For strength athletes who want to reduce their fat mass, laxogenin may be an interesting supplement. If athletes want to build more muscle mass, they may be better off using 5-alpha-hydroxy-laxogenin. This is suggested by the preliminary results of a human study, published by Dutch supplement expert Jan de Heij on 5-alfa-hydroxylaxogenine.com.
Laxogenin & 5-hydroxy-laxogenine
Laxogenin and 5-alpha-hydroxy-laxogenin are steroid-like substances found in plants from the Smilax family, such as Smilax sieboldii. “Smilax supplements were already available in the 1980s,” says De Heij. “But at that time companies were not yet able to extract specific substances from that plant. But that is perfectly possible now.”
De Heij managed to get his hands on highly purified extracts. Because there is little known about the effects of these substances, he decided to study the effects of these extracts himself, and to publish the results on the web. “This project is not finished yet”, emphasizes De Heij. “These are the first and preliminary results.”
For his research De Heij cooperated with a Dutch gym. De Heij supplied supplements containing per capsule or nothing at all, or 24 milligrams of laxogenin or 22 milligrams of 5-alpha-hydroxy-laxogenin. Experienced strength athletes who wanted to participate in the study took 2 capsules every day for 4 weeks.
The study was double-blind. The athletes did not know what they were using, nor did the person who handed out the supplements.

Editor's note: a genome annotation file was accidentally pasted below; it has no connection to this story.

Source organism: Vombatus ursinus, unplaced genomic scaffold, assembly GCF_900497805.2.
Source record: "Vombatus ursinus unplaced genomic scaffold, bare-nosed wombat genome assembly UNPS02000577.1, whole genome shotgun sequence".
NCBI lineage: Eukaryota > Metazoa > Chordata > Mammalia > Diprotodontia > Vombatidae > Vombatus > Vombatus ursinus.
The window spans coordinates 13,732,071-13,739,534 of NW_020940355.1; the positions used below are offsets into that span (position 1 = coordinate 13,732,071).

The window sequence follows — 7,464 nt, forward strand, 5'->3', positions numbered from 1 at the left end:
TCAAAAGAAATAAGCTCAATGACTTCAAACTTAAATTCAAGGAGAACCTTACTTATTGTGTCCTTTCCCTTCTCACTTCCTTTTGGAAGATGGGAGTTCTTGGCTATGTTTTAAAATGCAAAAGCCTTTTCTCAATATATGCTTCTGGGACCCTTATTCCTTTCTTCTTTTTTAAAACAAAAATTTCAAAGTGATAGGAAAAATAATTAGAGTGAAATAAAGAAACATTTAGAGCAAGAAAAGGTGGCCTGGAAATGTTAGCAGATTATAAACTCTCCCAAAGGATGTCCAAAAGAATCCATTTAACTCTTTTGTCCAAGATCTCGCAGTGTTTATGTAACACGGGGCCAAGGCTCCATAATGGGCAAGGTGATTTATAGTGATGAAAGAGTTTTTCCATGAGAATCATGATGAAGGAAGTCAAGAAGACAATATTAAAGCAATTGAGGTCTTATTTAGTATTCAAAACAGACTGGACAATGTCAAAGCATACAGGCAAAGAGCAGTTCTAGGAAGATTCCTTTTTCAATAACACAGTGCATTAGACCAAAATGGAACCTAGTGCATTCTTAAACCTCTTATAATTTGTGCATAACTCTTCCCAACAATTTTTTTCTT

Maximum strength increased in all groups, but the subjects who had used 5-alpha-hydroxy-laxogenin did better than the other two groups.
Muscle size also increased in all groups of subjects, as you can see above. [Omtrek bovenarm = mid upper arm circumference.] Again, the increase seemed to be the greatest among the subjects who had used 5-alpha-hydroxy-laxogenin.
Fat percentage decreased in the laxogenin group only. [Vetpercentage = fat percentage.] In the other two groups, fat percentage remained more or less stable.
De Heij’s data are still raw. Statistical calculations, which tell us whether the associations are significant, have not yet been carried out. Nevertheless, they suggest that laxogenin has a different effect than 5-alpha-hydroxy-laxogenin. Laxogenin emerges from the data as a fat loss supplement, while 5-alpha-hydroxy-laxogenin appears to have an anabolic effect.
More information about Jan de Heij can be found at his website creanite.com. It’s Dutch, so you may have to hit the translate button.